Plunket urges politicians to help save children from drowning

Plunket is urging politicians to reconsider their position on swimming pool fencing.

The Building (Pools) Amendment Bill has been reported back to the House with the majority recommendation that it be passed and is now going through its second reading.

Plunket National Advisor Child Safety, Sue Campbell, says passing the amendment would be a giant step backward for child safety. “I am urging both Labour and National MPs to reconsider their positions.  The proposed changes would allow untested and unproven ‘barriers’ to be used instead of sensible, solid fencing.”

The Bill would overturn the Fencing of Swimming Pools Act which has been in place since 1987 and we know it has saved the lives of many children.  Prior to 1987 as many as 30 children died in one year alone in unfenced swimming pools.

New Zealand has many more pools and spas today than existed in the 1980s and while drownings have reduced, they still occur. In the 10 years to 2014, 21 children under five drowned in home swimming pools and spas – some of which were unfenced, or inadequately fenced.  So there is no room for complacency or a weaker law.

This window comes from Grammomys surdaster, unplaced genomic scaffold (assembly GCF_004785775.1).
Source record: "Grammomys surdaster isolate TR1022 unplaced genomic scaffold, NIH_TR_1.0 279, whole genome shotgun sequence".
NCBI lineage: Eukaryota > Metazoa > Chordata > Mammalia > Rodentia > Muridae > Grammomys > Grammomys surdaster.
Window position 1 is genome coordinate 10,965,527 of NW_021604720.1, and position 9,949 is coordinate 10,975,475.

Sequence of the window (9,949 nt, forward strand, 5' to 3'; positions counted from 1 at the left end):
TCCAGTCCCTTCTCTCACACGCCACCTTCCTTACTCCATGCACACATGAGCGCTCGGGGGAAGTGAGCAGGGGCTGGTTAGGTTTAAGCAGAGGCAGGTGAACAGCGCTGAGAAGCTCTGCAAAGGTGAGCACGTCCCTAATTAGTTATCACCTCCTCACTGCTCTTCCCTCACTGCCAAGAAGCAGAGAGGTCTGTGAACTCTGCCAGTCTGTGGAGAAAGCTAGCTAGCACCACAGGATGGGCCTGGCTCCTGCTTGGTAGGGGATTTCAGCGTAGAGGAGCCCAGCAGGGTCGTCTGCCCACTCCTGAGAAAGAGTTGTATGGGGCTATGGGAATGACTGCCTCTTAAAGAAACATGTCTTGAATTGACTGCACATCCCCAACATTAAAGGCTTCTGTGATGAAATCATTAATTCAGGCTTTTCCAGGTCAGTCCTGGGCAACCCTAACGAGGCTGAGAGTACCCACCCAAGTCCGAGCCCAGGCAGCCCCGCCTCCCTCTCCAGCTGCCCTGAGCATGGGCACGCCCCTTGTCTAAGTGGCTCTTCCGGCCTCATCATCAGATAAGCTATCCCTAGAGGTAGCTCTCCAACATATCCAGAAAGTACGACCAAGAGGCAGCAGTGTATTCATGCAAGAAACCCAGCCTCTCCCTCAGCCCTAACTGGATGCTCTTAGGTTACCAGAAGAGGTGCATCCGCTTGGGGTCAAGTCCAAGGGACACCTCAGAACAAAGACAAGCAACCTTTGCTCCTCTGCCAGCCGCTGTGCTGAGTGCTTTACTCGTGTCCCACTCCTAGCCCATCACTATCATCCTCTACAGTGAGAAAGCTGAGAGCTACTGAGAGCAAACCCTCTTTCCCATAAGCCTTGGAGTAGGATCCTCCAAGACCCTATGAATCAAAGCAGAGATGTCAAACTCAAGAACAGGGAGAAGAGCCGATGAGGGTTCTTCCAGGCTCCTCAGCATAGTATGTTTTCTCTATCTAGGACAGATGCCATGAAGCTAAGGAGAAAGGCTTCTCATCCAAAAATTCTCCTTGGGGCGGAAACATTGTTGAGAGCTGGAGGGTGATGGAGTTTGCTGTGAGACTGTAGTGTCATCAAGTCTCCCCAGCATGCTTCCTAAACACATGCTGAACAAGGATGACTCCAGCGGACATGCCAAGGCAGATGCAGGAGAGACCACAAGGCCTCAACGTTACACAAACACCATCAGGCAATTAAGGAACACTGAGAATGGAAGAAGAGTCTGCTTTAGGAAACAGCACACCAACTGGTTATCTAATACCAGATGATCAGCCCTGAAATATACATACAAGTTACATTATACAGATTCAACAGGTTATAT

“The Bill proposes replacing fences with a ‘barrier’. Plunket is concerned that there will be multiple types of barrier put in place and many will involve untried systems. We should not be taking risks with children’s lives. 

“We should stick with what the evidence tells us will work, and is working, to prevent children from drowning.”

Plunket is concerned that the select committee hearings have not taken account of similar concerns raised by Safekids Aotearoa, Water Safety New Zealand, Child and Youth Mortality Review Committee, Every Child Counts, Injury Prevention Aotearoa, New Zealand Society of Paediatric Surgeons, Office of the Children’s’ Commissioner, Paediatric Society of New Zealand, Royal Australasian College of Physicians, Starship Children’s Health,   WaterSafe Auckland and others.

For interviews please contact Karlum Lattimore or Mel Hillier on 021 220 3783

Tags: 0 Comments Posted by Karlum Lattimore on 8 August 2016

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